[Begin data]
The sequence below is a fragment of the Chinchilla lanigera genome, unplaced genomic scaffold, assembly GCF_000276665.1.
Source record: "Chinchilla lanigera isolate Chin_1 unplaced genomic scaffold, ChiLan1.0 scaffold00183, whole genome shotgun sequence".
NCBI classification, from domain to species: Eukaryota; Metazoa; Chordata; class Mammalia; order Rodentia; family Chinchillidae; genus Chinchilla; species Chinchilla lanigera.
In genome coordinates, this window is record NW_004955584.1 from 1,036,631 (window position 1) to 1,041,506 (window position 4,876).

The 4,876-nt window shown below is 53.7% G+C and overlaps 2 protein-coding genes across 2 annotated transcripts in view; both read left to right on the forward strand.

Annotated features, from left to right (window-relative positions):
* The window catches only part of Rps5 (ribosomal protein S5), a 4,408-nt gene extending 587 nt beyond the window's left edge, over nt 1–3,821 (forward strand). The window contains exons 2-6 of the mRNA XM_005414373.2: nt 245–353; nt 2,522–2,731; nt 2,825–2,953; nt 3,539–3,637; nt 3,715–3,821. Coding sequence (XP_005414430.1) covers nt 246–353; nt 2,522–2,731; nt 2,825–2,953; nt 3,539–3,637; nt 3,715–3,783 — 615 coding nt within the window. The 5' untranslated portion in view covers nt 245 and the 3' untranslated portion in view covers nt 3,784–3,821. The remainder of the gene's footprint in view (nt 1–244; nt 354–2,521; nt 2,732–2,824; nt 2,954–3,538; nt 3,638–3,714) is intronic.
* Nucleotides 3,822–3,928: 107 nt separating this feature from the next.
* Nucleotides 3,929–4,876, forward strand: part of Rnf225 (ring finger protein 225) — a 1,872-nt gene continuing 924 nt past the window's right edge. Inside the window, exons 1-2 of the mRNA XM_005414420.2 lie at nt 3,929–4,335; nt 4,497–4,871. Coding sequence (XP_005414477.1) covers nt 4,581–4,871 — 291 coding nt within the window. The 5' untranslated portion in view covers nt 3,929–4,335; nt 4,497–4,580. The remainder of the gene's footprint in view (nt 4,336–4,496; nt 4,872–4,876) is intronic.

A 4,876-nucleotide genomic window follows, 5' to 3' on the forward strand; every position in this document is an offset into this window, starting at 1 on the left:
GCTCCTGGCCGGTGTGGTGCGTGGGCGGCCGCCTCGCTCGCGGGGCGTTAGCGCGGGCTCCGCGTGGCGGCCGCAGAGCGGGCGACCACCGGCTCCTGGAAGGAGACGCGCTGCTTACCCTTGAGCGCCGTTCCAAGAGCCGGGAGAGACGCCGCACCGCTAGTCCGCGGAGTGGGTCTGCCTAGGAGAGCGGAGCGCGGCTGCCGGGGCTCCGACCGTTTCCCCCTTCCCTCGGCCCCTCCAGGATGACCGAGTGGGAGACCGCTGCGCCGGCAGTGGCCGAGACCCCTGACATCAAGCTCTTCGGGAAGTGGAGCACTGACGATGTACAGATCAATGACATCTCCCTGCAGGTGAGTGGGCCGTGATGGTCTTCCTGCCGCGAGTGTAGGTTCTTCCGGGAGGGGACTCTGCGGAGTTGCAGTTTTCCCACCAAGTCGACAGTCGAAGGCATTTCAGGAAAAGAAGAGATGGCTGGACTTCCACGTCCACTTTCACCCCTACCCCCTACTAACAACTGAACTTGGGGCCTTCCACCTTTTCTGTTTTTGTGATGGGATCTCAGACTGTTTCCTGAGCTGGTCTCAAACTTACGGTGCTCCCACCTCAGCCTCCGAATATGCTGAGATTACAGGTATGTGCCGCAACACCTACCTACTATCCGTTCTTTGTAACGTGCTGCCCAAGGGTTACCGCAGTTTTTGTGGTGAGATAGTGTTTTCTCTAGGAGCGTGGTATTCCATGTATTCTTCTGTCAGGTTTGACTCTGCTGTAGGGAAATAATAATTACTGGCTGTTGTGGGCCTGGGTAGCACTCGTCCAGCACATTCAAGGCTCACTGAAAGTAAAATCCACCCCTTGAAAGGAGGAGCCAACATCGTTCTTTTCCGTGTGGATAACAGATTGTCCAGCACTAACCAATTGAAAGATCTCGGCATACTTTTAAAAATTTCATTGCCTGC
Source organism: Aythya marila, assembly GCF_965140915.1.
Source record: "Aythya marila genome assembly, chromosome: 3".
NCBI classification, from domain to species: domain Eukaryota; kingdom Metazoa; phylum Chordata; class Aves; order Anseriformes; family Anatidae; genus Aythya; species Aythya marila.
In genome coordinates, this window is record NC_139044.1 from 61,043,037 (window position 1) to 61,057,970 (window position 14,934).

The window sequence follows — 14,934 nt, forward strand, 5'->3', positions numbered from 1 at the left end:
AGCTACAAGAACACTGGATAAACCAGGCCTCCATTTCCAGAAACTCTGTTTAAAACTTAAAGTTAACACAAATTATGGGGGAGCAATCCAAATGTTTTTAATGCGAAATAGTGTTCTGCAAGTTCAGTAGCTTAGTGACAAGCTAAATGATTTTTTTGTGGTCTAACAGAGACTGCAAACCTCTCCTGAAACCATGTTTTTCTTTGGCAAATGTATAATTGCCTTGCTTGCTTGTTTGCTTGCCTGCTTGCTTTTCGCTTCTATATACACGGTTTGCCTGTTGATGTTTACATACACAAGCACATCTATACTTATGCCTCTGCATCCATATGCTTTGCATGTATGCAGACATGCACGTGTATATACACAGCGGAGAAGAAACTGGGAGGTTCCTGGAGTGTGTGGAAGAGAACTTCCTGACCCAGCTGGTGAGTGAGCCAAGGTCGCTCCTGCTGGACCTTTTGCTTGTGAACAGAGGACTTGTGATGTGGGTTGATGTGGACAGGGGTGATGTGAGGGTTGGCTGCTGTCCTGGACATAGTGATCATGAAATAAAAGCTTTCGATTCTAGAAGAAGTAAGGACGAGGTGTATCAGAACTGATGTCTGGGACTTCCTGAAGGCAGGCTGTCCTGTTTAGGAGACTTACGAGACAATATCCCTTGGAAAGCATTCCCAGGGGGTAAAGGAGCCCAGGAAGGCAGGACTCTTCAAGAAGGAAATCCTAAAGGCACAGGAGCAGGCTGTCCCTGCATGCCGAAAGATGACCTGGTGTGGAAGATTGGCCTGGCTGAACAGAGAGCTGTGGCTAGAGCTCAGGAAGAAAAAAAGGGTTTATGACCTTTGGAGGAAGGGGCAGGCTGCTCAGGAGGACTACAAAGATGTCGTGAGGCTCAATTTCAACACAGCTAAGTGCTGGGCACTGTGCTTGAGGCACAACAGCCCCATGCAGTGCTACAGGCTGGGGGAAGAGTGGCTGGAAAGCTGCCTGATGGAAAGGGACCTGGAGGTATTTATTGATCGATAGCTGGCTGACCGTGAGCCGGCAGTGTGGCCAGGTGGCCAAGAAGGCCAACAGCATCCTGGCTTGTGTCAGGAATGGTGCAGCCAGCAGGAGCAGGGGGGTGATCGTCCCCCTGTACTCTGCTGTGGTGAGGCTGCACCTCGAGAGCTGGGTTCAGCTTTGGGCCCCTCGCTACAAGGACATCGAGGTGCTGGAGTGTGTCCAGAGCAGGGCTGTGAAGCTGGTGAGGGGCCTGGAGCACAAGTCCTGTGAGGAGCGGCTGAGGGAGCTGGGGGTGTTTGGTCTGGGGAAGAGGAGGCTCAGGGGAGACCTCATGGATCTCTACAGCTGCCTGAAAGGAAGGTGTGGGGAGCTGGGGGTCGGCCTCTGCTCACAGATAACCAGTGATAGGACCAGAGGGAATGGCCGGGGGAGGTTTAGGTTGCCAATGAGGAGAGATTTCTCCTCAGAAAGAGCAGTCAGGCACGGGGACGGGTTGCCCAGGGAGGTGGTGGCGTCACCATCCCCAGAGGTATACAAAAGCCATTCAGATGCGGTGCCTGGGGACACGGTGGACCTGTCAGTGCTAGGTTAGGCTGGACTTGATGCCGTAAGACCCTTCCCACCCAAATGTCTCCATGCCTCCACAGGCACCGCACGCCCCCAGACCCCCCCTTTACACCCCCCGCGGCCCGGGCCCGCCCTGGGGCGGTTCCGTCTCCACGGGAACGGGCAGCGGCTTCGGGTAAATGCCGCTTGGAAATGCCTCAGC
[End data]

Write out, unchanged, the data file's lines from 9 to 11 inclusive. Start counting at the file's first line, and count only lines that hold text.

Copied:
* Nucleotides 3,929–4,876, forward strand: part of Rnf225 (ring finger protein 225) — a 1,872-nt gene continuing 924 nt past the window's right edge. Inside the window, exons 1-2 of the mRNA XM_005414420.2 lie at nt 3,929–4,335; nt 4,497–4,871. Coding sequence (XP_005414477.1) covers nt 4,581–4,871 — 291 coding nt within the window. The 5' untranslated portion in view covers nt 3,929–4,335; nt 4,497–4,580. The remainder of the gene's footprint in view (nt 4,336–4,496; nt 4,872–4,876) is intronic.

A 4,876-nucleotide genomic window follows, 5' to 3' on the forward strand; every position in this document is an offset into this window, starting at 1 on the left:
GCTCCTGGCCGGTGTGGTGCGTGGGCGGCCGCCTCGCTCGCGGGGCGTTAGCGCGGGCTCCGCGTGGCGGCCGCAGAGCGGGCGACCACCGGCTCCTGGAAGGAGACGCGCTGCTTACCCTTGAGCGCCGTTCCAAGAGCCGGGAGAGACGCCGCACCGCTAGTCCGCGGAGTGGGTCTGCCTAGGAGAGCGGAGCGCGGCTGCCGGGGCTCCGACCGTTTCCCCCTTCCCTCGGCCCCTCCAGGATGACCGAGTGGGAGACCGCTGCGCCGGCAGTGGCCGAGACCCCTGACATCAAGCTCTTCGGGAAGTGGAGCACTGACGATGTACAGATCAATGACATCTCCCTGCAGGTGAGTGGGCCGTGATGGTCTTCCTGCCGCGAGTGTAGGTTCTTCCGGGAGGGGACTCTGCGGAGTTGCAGTTTTCCCACCAAGTCGACAGTCGAAGGCATTTCAGGAAAAGAAGAGATGGCTGGACTTCCACGTCCACTTTCACCCCTACCCCCTACTAACAACTGAACTTGGGGCCTTCCACCTTTTCTGTTTTTGTGATGGGATCTCAGACTGTTTCCTGAGCTGGTCTCAAACTTACGGTGCTCCCACCTCAGCCTCCGAATATGCTGAGATTACAGGTATGTGCCGCAACACCTACCTACTATCCGTTCTTTGTAACGTGCTGCCCAAGGGTTACCGCAGTTTTTGTGGTGAGATAGTGTTTTCTCTAGGAGCGTGGTATTCCATGTATTCTTCTGTCAGGTTTGACTCTGCTGTAGGGAAATAATAATTACTGGCTGTTGTGGGCCTGGGTAGCACTCGTCCAGCACATTCAAGGCTCACTGAAAGTAAAATCCACCCCTTGAAAGGAGGAGCCAACATCGTTCTTTTCCGTGTGGATAACAGATTGTCCAGCACTAACCAATTGAAAGATCTCGGCATACTTTTAAAAATTTCATTGCCTGC